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Publisher's Summary

Dr. Chris Alexander, a borderline sociopath and technological genius, has designed an advanced cybernetic life form from prototype decommissioned military drones and top-secret experimental DARPA technology. The HADroid was supposed to be a military grade robot with the transplanted heart and brain of a human donor that would transform it into a devastating state-of-the-art war machine when activated by its onboard human operator.
When the mad doctor steals the dying child of a simple Amish couple and transplants the brain and cardiovascular system of their dying 11-year-old autistic son into the incredibly lethal robot, the dark forces of government come looking for their investment.
Dr. Alexander and the monster escape into another Amish community to hide among the plain folk. Frank, the autistic 11-year-old boy trapped inside the body of the world's most deadly robot, befriends another child who will help the prisoner inside the machine. Tensions arise among the plain and pacifistic yet closed minded Amish as they begin to suspect just what kind of technological monstrosity is hiding among them. Before long, hard men who do the government's most dirty deeds will come looking for a killing machine only to find a boy named Frank who has the power to defend a closed society from the worst of the world.
©2015 Michael Bunker (P)2015 Michael Bunker
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Customer Reviews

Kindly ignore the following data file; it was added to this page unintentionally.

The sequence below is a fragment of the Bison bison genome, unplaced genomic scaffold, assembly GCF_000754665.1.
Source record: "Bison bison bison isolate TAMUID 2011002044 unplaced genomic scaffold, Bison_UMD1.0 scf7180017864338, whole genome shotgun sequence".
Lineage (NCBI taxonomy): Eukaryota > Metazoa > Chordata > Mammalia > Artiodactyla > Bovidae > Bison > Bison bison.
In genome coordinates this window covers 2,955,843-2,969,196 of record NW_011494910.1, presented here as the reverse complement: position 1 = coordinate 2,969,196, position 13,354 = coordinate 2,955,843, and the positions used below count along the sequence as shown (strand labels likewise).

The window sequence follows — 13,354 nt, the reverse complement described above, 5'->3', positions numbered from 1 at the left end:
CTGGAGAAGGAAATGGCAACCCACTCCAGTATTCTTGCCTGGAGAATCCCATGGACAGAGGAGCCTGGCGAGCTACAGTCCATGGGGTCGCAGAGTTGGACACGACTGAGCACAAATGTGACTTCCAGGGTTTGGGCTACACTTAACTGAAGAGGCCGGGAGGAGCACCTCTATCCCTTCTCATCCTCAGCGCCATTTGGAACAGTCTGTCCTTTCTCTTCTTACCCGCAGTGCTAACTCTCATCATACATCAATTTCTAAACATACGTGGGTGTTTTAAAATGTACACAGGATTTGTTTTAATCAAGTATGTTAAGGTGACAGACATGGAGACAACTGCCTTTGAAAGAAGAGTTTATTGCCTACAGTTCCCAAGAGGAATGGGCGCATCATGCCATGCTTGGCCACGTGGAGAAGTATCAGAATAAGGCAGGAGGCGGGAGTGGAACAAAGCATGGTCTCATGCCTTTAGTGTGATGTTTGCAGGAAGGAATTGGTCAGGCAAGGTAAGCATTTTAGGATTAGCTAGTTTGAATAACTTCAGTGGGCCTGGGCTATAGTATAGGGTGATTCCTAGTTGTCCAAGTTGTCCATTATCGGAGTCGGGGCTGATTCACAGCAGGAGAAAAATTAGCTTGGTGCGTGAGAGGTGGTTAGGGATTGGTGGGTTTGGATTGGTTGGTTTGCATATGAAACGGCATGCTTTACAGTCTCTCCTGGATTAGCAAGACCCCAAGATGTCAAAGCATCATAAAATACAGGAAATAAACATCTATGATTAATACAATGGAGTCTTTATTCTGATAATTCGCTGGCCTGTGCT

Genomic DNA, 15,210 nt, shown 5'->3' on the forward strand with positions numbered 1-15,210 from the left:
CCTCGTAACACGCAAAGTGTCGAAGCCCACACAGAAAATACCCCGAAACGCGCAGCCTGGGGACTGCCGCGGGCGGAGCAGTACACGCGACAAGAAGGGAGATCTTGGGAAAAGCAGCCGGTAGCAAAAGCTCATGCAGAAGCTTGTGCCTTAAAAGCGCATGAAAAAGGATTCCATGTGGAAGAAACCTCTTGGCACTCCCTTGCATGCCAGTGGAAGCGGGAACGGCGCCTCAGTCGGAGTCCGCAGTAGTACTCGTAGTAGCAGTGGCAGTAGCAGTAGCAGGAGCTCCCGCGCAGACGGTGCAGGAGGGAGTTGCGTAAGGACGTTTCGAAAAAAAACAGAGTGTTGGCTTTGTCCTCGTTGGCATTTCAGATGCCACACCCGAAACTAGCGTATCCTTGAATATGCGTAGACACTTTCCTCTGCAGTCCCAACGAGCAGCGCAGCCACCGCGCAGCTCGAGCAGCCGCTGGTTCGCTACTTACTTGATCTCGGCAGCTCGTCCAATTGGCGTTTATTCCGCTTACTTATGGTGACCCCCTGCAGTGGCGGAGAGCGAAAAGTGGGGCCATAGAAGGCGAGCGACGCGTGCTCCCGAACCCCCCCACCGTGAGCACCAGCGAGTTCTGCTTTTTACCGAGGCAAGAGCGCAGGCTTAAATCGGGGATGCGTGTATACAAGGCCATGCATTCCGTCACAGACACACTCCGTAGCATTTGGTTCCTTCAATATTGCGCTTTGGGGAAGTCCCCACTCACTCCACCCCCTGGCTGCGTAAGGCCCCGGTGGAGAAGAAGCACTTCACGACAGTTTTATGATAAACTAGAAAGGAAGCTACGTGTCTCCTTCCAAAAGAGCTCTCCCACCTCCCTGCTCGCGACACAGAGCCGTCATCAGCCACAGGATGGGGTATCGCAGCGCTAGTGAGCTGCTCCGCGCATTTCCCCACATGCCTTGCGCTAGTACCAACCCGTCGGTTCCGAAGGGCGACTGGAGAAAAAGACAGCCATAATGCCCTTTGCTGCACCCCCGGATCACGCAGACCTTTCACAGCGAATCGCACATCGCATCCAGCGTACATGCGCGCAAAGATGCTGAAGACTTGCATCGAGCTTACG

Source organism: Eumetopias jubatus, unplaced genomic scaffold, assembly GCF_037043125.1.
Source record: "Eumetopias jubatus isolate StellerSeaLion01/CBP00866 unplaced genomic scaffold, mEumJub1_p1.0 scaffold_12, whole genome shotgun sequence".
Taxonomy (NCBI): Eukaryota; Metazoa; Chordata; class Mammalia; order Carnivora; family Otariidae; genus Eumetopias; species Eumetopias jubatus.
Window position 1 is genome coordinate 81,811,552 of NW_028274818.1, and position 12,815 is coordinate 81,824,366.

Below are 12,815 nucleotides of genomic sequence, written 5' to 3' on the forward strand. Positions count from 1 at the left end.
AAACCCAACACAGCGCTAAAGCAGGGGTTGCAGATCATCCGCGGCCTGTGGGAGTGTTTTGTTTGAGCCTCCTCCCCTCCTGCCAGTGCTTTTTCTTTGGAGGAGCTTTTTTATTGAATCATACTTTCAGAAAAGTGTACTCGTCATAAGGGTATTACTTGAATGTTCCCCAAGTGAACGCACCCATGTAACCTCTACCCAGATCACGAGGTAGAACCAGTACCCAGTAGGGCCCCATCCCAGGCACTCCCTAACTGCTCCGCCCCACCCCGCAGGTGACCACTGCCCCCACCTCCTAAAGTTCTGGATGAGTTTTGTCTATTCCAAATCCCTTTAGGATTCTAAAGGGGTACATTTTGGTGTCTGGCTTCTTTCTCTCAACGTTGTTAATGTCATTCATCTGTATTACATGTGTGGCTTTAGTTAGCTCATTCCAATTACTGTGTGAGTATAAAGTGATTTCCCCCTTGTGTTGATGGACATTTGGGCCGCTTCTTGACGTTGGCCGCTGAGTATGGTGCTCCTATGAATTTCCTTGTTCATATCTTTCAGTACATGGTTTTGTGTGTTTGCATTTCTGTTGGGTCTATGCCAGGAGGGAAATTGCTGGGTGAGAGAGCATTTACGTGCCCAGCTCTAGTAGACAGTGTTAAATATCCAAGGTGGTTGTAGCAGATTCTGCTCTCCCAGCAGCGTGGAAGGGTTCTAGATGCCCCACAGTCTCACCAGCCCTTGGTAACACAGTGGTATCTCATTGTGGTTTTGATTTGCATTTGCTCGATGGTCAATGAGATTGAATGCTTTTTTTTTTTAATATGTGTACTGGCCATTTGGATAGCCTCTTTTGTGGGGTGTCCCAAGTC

Most Helpful

By Stefano Scaglione on 07-28-15

Great Story, great performance

The story is both touching and thrilling, the narrator's performance is pretty good and in my opinion matches the spirit of the book.

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1 of 1 people found this review helpful


By DobieChuck on 07-23-15

Not Your Everyday SciFi Thriller

What a fantastic story, and so much more than your typical sf thriller... The insights into autism were fascinating and honestly realized... The snapshots into the mind of Frank were beautifully imagined and informative... The blurring of science and humanity were touching, yet disturbing... The realistically described Amish lifestyle and philosophy worked w/ the story well and were richly painted... The Frankenstein comparison is easy due to story and title, deservedly so, but reminded me quite a bit of the movie D.A.R.Y.L.
You might think you know who the monsters and sociopaths are when you start, and you'll be entirely wrong... Eye of the beholder and all that;)
An underated portion of this book will be the deft humor in its pages... Sometimes sarcastic, sometimes flippant and dark, sometimes honest and innocent, but always timely and apt... Some very fantastic action sandwiched between some exceptionally wrought inner musings and dialogue...
The #Anonymous analogous group helping behind the curtain, and in front of it towards the end lent flair to the overall story. Not to mention deep consideration to the manifesto and actions of such all too real groups... Read it one sitting which resulted in a sleepless night as I could not countenance stopping... The narrator was ideally suited for the reading and characters... Enough gushing, just read it already... (Might we be seeing Frank and Doc again??? Hmmmmmm)

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2 of 3 people found this review helpful

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Customer Reviews

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By Norma Miles on 07-01-15

What is a man?

A remarkable story, well read by Andrew McFerrin.

The idea is a simple one - what is it to be human? Can a child who has lost his body of flesh and blood, had it replaced with something synthetic, still be a child? And what, too, is a monster, a metal killing machine or the organic beings without thought or kindness to others? It is certainly thought provoking but never heavy. The story is well written, well paced, often moving but never sentimental. it is also fascinating for the glimpses were are given into the everyday life a an Amish community.

I would most sincerely recommend this book.

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